“My beloved” is used elsewhere nine times to refer to Christ, nine times by Paul and James to refer to Christian brethren or sons in the faith, once in reference to God, and once—only once in all those occasions…but still, once—of Israel, in the feminine form, as the adulterous wife of God (Jeremiah 11:15). Commentators don’t just split the ballot over this issue, they splinter it! Because the most ancient Hebrew had no punctuation marks (those written in present day texts were added centuries later), it isn’t possible to reason that verses eight and nine all had to be spoken by the same person “because it’s all one sentence.” This is true in the King James Version’s English translation,  but the original text doesn’t have any demarcations.

No one doubts but that the wife picks up the conversation in verse 10. Although some commentators ascribe verses eight and nine to the husband in their entirety, many modern translations, including the New King James and the NIV, now punctuate the text with “And the roof of thy mouth like the best wine,” as the husband’s concluding comment, and have the wife begin her speech with, “For my beloved, that goeth down sweetly, causing the lips of those that are asleep to speak.”

After prayerfully wrestling with the text for three weeks, I now believe that verse nine should indeed be split. Hikek is the Hebrew word here translated “roof of thy mouth.” Some translations render it as “kisses,” but this is somewhat interpretive, since the word is common and used elsewhere with the more straightforward meaning of palate (as in this verse), mouth (5:16), or taste (2:3) . “…like the best wine…” The value and symbolic significance of wine in the Bible have already been discussed at length. Wine is symbolic of joy and abundant living. In chapter one, verse four, the bride declares, “We will remember thy love more than wine.” Here the husband returns the compliment and makes it superlative by saying that his wife’s kisses are “like the best wine.” Loving her produces a joy in him that is the very best of the best! “…for my beloved.”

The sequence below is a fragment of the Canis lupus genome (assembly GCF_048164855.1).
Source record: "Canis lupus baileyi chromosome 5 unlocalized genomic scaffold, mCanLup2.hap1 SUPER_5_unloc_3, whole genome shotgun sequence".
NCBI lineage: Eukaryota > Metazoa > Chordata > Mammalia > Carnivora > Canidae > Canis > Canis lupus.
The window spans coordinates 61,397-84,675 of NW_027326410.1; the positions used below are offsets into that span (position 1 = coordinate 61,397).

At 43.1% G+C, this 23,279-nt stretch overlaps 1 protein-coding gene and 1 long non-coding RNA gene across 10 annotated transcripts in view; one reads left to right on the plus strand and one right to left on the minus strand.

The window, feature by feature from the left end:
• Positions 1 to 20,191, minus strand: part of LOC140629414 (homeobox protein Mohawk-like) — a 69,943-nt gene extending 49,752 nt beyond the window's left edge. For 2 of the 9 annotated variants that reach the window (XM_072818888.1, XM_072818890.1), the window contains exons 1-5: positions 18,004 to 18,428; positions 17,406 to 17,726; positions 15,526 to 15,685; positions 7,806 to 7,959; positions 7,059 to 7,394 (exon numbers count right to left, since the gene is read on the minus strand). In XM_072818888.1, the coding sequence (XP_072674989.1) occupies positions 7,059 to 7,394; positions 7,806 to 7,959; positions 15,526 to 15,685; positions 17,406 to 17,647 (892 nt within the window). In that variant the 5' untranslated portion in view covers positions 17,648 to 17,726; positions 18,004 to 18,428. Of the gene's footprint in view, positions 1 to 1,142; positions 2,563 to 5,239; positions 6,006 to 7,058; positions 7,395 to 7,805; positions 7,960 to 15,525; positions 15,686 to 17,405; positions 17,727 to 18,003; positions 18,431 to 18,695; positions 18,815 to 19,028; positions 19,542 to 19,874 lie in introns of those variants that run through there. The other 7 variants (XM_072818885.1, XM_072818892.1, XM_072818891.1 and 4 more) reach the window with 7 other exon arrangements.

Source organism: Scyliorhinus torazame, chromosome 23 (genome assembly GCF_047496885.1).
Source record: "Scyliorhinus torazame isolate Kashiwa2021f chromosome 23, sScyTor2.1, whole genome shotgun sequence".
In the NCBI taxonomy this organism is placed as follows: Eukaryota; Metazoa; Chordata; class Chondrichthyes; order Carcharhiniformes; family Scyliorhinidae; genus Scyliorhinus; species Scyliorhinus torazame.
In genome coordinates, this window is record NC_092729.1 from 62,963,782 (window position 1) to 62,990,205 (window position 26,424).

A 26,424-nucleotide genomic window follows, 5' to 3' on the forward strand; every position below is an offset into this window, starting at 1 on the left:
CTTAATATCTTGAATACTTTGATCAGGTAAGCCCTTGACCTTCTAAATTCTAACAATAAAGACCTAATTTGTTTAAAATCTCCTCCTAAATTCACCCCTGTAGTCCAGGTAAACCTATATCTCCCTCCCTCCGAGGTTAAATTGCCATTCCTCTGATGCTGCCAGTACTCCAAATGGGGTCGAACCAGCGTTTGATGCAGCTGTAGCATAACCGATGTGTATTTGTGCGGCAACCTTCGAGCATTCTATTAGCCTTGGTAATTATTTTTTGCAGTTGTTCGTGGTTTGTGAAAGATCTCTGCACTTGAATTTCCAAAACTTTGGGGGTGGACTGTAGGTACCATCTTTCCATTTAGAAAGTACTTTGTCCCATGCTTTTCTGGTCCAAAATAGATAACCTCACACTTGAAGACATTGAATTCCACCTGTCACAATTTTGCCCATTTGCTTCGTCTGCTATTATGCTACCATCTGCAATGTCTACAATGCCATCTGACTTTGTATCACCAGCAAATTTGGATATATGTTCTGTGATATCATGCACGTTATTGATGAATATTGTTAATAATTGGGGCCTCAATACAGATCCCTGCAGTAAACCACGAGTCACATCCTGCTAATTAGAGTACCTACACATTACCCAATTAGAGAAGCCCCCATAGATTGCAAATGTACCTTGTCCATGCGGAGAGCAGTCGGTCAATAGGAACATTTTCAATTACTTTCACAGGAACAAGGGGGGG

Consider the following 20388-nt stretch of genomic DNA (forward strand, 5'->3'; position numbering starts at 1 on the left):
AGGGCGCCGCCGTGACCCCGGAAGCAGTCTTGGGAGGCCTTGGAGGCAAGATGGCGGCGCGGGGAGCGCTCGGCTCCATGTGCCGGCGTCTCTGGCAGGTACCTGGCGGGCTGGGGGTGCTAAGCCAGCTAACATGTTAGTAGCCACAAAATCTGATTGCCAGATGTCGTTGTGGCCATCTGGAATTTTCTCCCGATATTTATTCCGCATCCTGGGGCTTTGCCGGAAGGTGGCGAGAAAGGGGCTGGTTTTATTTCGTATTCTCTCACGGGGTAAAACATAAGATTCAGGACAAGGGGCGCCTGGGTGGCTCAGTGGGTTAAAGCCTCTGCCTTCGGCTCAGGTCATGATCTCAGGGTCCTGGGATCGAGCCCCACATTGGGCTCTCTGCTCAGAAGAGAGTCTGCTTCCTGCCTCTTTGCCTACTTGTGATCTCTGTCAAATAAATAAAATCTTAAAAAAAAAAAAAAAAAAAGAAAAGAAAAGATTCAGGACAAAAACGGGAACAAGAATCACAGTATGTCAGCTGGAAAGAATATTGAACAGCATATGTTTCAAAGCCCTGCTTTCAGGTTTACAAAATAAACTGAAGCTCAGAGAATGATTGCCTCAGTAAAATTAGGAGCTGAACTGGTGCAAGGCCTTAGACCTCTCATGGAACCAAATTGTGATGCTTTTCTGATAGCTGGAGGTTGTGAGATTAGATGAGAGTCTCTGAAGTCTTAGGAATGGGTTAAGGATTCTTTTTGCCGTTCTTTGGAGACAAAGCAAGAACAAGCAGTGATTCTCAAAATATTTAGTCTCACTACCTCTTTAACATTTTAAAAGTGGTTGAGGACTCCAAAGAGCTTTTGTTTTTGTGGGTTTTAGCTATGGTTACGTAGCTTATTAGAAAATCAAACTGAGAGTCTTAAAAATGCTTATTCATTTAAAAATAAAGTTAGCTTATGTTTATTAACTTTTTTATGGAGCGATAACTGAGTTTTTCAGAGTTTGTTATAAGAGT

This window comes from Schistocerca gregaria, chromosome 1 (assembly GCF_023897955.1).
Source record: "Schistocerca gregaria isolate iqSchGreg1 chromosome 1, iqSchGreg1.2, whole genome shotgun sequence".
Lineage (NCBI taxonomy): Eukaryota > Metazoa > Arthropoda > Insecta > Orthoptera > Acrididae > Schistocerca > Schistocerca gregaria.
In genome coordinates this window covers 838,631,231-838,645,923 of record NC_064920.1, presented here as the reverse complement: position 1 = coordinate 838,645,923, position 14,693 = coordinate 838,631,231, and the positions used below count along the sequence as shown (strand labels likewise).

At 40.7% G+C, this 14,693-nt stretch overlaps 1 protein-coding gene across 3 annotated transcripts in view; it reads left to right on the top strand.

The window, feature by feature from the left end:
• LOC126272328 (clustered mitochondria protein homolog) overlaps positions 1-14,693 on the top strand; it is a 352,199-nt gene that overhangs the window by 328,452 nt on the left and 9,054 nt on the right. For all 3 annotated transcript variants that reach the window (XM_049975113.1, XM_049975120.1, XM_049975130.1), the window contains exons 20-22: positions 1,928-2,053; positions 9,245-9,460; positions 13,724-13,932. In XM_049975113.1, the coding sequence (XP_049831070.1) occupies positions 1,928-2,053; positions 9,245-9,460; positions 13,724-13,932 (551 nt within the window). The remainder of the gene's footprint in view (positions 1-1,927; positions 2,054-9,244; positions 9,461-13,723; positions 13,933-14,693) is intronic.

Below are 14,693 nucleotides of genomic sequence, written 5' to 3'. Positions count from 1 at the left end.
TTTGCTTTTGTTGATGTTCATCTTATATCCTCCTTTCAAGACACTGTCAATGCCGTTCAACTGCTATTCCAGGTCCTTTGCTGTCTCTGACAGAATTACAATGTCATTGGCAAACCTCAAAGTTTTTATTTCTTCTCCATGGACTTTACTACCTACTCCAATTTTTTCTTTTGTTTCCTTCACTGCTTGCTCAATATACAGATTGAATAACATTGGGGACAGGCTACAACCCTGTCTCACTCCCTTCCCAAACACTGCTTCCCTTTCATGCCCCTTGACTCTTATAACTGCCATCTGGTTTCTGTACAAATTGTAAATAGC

Given that in every other instance in the entire book “my beloved” is a name used as a term of endearment by the wife for her husband, the evidence overwhelmingly supports the idea that at this juncture the husband’s praises end, and the wife begins her response. In that light, it is easy to understand the husband’s final comment as a beautiful capstone on his delicate adulation of this most wondrously intimate experience of marriage. The couple had just enjoyed sexual union, and lying in each other’s arms during the quiet glow that followed— breathing in her very breath and drinking in her kisses—he summed up his delight in her as if he’d just partaken of the world’s most highly prized and delectable beverage.